Common Principles for Uncommon Schools

Horace Volume 5 | 1989 | Issue 5

Asking the Essential Questions: Curriculum Development: Examines why curriculum should be organized around thoroughness instead of coverage, questions instead of answers; includes a guide for using essential questions in class. Download PDF

Asking the Essential Questions: Curriculum Development

Figure 1: Essential Questions to Shape a School’s Curriculum Figure 1: A Botany Unit Designed Around Essential Questions Figure 1: A Project in Factoring for First-Year Algebra Students Figure 1: Asking Essential Questions about AIDS Figure 1: Homo-Insectivorous and the Dilemma of World Hunger What are the aims of a high school curriculum? Getting to a clear answer is the necessary first step in rethinking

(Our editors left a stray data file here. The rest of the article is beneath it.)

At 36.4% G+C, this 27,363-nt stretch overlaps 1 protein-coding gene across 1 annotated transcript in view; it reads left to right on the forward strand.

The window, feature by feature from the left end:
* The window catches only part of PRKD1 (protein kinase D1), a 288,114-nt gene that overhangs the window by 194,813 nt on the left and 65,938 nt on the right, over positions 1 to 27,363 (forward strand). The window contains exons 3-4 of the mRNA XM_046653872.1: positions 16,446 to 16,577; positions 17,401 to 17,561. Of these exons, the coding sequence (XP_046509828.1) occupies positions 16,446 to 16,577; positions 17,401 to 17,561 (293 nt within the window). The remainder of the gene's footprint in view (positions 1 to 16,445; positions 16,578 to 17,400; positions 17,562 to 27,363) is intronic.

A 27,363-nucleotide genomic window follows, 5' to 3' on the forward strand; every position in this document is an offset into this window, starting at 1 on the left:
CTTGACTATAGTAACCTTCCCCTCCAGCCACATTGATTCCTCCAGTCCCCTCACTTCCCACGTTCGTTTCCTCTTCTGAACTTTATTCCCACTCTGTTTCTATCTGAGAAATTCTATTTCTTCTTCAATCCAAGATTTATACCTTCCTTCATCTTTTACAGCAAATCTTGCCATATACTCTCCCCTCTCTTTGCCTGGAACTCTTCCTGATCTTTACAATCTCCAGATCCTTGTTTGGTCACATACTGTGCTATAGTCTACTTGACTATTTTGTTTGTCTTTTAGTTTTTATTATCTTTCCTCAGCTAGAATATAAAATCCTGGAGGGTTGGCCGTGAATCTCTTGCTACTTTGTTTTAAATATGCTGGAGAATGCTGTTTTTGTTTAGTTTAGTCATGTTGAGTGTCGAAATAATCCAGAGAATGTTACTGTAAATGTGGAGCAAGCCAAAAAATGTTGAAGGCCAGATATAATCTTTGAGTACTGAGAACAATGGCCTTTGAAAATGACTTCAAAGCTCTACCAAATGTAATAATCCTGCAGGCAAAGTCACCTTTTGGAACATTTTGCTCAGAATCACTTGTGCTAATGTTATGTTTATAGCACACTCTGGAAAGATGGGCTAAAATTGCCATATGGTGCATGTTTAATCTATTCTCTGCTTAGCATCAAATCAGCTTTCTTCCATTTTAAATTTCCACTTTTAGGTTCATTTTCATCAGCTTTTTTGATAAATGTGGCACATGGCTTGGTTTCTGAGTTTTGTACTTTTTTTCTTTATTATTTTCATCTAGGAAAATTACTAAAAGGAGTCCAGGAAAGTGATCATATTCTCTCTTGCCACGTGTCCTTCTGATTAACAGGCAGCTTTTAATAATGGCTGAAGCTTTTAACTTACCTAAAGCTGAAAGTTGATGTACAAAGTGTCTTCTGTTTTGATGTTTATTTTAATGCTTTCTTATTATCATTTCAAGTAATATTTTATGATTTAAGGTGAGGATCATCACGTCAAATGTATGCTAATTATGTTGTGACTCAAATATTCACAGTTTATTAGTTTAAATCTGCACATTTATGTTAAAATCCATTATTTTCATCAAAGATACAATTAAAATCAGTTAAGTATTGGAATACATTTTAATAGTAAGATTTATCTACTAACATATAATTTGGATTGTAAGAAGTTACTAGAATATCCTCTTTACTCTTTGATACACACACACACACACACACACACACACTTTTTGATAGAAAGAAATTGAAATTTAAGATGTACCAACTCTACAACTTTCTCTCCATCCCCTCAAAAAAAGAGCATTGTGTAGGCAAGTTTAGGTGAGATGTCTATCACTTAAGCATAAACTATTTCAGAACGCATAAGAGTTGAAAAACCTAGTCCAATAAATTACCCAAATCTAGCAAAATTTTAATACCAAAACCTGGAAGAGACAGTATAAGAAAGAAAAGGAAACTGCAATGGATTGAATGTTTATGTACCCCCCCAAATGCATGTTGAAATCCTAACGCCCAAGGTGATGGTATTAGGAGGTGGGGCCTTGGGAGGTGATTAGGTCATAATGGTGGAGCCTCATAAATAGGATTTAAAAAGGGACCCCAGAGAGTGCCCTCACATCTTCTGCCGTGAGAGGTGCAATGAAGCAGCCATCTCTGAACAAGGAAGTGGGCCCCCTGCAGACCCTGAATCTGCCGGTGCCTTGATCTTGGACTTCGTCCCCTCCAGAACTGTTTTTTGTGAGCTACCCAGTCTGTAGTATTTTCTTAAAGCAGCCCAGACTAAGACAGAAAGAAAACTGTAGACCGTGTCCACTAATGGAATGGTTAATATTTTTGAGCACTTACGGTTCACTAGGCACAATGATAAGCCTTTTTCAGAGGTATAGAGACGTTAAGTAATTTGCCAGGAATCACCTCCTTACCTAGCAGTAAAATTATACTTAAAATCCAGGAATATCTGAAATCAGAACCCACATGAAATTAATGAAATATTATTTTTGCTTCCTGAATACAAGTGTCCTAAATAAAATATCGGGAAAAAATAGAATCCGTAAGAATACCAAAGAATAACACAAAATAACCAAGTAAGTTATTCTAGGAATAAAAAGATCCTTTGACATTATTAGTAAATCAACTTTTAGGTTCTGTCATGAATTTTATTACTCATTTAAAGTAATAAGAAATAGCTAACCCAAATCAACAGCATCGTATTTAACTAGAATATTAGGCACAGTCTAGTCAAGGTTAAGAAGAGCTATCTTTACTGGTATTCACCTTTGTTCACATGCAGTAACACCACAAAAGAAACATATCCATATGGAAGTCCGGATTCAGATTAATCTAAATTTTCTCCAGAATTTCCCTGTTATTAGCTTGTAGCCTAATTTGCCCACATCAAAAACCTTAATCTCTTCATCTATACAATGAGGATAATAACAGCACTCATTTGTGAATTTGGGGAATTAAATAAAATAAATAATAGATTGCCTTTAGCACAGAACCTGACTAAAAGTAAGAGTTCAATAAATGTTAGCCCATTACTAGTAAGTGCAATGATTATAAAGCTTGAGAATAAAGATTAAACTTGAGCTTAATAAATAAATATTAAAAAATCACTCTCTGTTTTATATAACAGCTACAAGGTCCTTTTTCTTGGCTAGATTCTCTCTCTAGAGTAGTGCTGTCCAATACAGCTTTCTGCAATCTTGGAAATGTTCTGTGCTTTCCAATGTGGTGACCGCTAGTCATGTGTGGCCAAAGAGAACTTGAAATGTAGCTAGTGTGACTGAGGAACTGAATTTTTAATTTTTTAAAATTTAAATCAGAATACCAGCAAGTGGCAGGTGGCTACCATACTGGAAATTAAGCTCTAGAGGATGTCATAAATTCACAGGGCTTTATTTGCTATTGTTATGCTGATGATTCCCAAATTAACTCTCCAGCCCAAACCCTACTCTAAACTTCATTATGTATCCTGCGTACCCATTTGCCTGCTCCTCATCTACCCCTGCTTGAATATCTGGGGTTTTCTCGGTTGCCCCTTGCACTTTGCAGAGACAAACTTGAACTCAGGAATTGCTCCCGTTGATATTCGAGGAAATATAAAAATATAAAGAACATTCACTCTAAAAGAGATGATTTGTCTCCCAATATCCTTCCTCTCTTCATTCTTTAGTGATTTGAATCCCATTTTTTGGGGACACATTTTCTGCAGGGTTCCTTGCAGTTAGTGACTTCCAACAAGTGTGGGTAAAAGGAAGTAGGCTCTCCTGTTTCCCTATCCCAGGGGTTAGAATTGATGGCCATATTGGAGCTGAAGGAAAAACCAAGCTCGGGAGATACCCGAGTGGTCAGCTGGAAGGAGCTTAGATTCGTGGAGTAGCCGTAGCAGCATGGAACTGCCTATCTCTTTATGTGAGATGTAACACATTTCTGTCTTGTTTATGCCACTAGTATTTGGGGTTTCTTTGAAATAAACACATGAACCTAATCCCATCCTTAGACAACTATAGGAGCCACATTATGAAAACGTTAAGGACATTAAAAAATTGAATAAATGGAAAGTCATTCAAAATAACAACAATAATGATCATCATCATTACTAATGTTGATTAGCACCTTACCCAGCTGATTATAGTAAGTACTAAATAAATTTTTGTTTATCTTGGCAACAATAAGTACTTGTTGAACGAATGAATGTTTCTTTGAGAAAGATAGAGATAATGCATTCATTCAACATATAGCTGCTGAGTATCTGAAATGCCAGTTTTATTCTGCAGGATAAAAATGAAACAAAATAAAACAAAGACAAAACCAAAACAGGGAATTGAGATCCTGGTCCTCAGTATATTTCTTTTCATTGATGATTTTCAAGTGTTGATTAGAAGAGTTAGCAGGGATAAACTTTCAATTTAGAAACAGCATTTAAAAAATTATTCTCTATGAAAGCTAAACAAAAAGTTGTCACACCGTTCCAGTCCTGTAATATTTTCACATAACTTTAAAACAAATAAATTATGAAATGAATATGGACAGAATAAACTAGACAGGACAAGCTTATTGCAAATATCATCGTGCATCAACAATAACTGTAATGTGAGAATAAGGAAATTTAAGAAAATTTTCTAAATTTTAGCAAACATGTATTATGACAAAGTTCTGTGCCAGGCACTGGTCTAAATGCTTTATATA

COACHING HABITS OF MIND: Pursuing Essential Questions in the Classroom

by Grant Wiggins What is essential must be experienced as essential. Essential facts and theories are only understood as the results of one’s own work; they are not self-evident notions learned through words as “knowledge,” but the residue of effective performances–Habits of Mind. When they are coaching students to engage in collaborative inquiry, teachers need to insure that essential habits